Among Jerusalem embassy backers, varying views on when and how
This post originally appeared on jewishinsider.com.
Immediately following President Donald Trump’s inauguration on Friday, chatter has surfaced in Washington and Jerusalem regarding the future of the U.S. Embassy in Israel. White House Spokesman Sean Spicer issued a statement on Sunday saying, “We are at the very beginning stages of even discussing this subject.”
Among those who support the idea of moving the Embassy to Jerusalem, some are urging decisive, immediate action. The U.S. Embassy should be relocated “as soon as possible,” Mike Doran, a senior fellow at the Hudson Institute told Jewish Insider. “There will be some gnashing of teeth and rending of clothes and then it will be forgotten, but the longer we drag it out the more it becomes an issue,” he added.
Referring to the 1995 Congressional bill calling for the transfer of the Embassy, Professor Eugene Kontorovich, a law professor at Northwestern University and Senior Fellow at the Kohelet Policy Forum told Jewish Insider, “The law has said that the Embassy should be relocated to Jerusalem since 1995. So, 22 years too late is the latest it should be. I see absolutely no reason for delay.”
However, Daniel Gordis, Senior Vice President at Shalem College, advocates for a more “gradual” approach. “If it happens in a month, or six months or a year, I don’t think makes much substantive difference,” he explained to Jewish Insider.
Since 1995, U.S. Presidents have signed a waiver citing National Security every six months delaying the relocation of the Embassy to Jerusalem. Former President Barak Obama last approved a waiver in December 2016. If Trump were to merely not sign such a waiver, which expires June 1, then by law the Embassy would be required to move to Jerusalem. The Orthodox Union’s Executive Director for Public Policy Nathan Diament noted that this would be an appropriate symbolic time since June 2017 is “just in time for the 50th anniversary of the reunification of Jerusalem.”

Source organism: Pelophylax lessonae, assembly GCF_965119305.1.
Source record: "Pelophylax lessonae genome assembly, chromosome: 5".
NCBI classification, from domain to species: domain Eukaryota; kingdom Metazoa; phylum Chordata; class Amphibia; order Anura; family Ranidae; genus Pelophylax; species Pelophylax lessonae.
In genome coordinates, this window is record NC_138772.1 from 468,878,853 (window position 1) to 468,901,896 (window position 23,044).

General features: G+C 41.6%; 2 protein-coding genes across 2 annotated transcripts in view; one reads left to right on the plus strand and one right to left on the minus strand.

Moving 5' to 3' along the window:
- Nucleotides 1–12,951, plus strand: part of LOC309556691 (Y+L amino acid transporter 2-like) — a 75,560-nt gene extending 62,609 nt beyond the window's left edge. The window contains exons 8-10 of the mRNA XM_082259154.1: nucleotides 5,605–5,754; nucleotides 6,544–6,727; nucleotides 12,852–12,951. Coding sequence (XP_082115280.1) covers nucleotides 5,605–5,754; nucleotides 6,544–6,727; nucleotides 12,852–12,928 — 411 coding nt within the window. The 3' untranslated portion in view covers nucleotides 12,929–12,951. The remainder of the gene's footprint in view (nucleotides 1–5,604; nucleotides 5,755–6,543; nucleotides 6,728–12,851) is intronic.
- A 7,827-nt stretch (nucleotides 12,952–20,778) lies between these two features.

The Palestinians have vehemently protested the Embassy’s transfer. The move could “destroy the peace process” and send the region to a “path of chaos, lawlessness and extremism,” Chief Palestinian Negotiator Saeb Erekat warned in December.
How should the Embassy be moved? Kontorovich notes that “there is a large modern diplomatic facility in the Armon Hanatziv neighborhood of Jerusalem. Repurposing that for an Embassy would be both expedient and convenient.” Doran believes that the move can be done quickly given the U.S. Consulate already exists in Jerusalem. “Just change the sign on the consulate from consulate to Embassy,” he said.
Some argue that the Trump Administration should adopt a more minimalist approach to the transfer. “If the U.S. has a huge ribbon cutting ceremony with Bibi and Trump getting on the podium and making all sorts of pronouncements, I think it puts Saudi Arabia and the U.A.E. in a very uncomfortable position because they can’t not respond to something like that,” Gordis explained.
Instead, Gordis advocates for a policy where the next U.S. Ambassador to Israel, David Friedman, would initially work out of the Consulate in Jerusalem and slowly move Embassy staff to Israel’s declared capital. “Over the course of time, you can create a reality on the ground. By the time it is declared, everybody has gotten used to it,” he contended.
At the same time, Kontorovich thinks that the notion of an aggressive response by Arab gulf states has been exaggerated. “The Palestinian issue is not as burning for them as it used to be and they are otherwise engaged against Iran. If Trump combines greater toughness on Iran with a move for the Embassy that is a big net win for the Arab states,” he said.
Involving the Palestinian leadership is a critical way in reducing tensions during the Embassy transfer, Gordis cautioned. He proposes discreet conversations with President Mahmoud Abbas offering the PA ruler with certain financial offers or building permits, if the Fatah leader doesn’t “fan the flames.” However, Palestinians would lose out on these concessions if Abbas incites violence, he suggested.
Refuting the objections of many in the Arab world towards the Embassy move, Doran emphasized, “It’s ridiculous that there is this much opposition to it. In no conceivable, realistic solution to the Israeli-Palestinian conflict, has anyone ever suggested that West Jerusalem will not be the capital of Israel. So what’s the big deal?”
Member of Knesset (Likud) Sharren Haskel– who attended the Washington inauguration — told Jewish Insider that the Trump Administration transfer of the Embassy “would be greatly appreciated.” She emphasized that the move would “send a strong message to the rest of the world.. that Jerusalem is the capital of Israel and Jerusalem will always stay the capital of Israel.”
In response to some suggesting imminent violence if the Embassy were transferred, Professor Kontorovich cited the 1998 attacks on the US Embassy in Kenya and Tanzania, which killed 224 people. After the strike, Congress substantially increased its funding for security of diplomatic compounds across the globe. Noting the potential similarity with Jerusalem, he said, “It would be a contradiction of American leadership and role in the world to have a heckler’s veto by terrorists on where US diplomatic facilities can be located.”